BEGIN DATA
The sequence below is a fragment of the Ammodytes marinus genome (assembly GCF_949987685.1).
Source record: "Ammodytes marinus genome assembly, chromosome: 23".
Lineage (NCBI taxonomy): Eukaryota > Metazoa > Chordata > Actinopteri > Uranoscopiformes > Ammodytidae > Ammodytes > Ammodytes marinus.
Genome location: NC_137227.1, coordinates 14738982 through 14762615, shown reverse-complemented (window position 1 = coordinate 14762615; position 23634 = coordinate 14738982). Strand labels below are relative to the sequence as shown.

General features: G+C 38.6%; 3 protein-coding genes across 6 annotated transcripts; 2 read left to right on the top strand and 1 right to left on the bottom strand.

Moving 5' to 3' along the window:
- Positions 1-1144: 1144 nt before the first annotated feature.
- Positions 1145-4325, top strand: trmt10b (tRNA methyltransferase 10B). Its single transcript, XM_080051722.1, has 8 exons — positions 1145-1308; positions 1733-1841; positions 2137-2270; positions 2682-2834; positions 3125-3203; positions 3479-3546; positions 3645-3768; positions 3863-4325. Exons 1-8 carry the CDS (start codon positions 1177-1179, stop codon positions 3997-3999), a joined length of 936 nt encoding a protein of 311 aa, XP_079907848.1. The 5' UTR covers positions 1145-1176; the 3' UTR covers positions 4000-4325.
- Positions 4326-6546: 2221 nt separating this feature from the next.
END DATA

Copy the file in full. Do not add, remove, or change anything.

The sequence below is a fragment of the Ammodytes marinus genome (assembly GCF_949987685.1).
Source record: "Ammodytes marinus genome assembly, chromosome: 23".
Lineage (NCBI taxonomy): Eukaryota > Metazoa > Chordata > Actinopteri > Uranoscopiformes > Ammodytidae > Ammodytes > Ammodytes marinus.
Genome location: NC_137227.1, coordinates 14738982 through 14762615, shown reverse-complemented (window position 1 = coordinate 14762615; position 23634 = coordinate 14738982). Strand labels below are relative to the sequence as shown.

General features: G+C 38.6%; 3 protein-coding genes across 6 annotated transcripts; 2 read left to right on the top strand and 1 right to left on the bottom strand.

Moving 5' to 3' along the window:
- Positions 1-1144: 1144 nt before the first annotated feature.
- Positions 1145-4325, top strand: trmt10b (tRNA methyltransferase 10B). Its single transcript, XM_080051722.1, has 8 exons — positions 1145-1308; positions 1733-1841; positions 2137-2270; positions 2682-2834; positions 3125-3203; positions 3479-3546; positions 3645-3768; positions 3863-4325. Exons 1-8 carry the CDS (start codon positions 1177-1179, stop codon positions 3997-3999), a joined length of 936 nt encoding a protein of 311 aa, XP_079907848.1. The 5' UTR covers positions 1145-1176; the 3' UTR covers positions 4000-4325.
- Positions 4326-6546: 2221 nt separating this feature from the next.